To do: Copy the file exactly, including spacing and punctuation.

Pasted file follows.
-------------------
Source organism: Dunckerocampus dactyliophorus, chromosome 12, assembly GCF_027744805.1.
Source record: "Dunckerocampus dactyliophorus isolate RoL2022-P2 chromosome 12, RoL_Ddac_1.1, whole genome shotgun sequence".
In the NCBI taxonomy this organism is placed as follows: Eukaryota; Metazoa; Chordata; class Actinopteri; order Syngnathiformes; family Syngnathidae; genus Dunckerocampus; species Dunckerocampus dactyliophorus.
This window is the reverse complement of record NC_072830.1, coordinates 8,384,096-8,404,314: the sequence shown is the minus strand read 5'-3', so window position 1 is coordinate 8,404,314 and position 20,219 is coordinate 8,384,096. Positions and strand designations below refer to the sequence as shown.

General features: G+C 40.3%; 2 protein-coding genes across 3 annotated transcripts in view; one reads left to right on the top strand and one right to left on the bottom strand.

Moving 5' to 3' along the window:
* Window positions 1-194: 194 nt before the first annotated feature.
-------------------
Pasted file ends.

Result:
Source organism: Dunckerocampus dactyliophorus, chromosome 12, assembly GCF_027744805.1.
Source record: "Dunckerocampus dactyliophorus isolate RoL2022-P2 chromosome 12, RoL_Ddac_1.1, whole genome shotgun sequence".
In the NCBI taxonomy this organism is placed as follows: Eukaryota; Metazoa; Chordata; class Actinopteri; order Syngnathiformes; family Syngnathidae; genus Dunckerocampus; species Dunckerocampus dactyliophorus.
This window is the reverse complement of record NC_072830.1, coordinates 8,384,096-8,404,314: the sequence shown is the minus strand read 5'-3', so window position 1 is coordinate 8,404,314 and position 20,219 is coordinate 8,384,096. Positions and strand designations below refer to the sequence as shown.

General features: G+C 40.3%; 2 protein-coding genes across 3 annotated transcripts in view; one reads left to right on the top strand and one right to left on the bottom strand.

Moving 5' to 3' along the window:
* Window positions 1-194: 194 nt before the first annotated feature.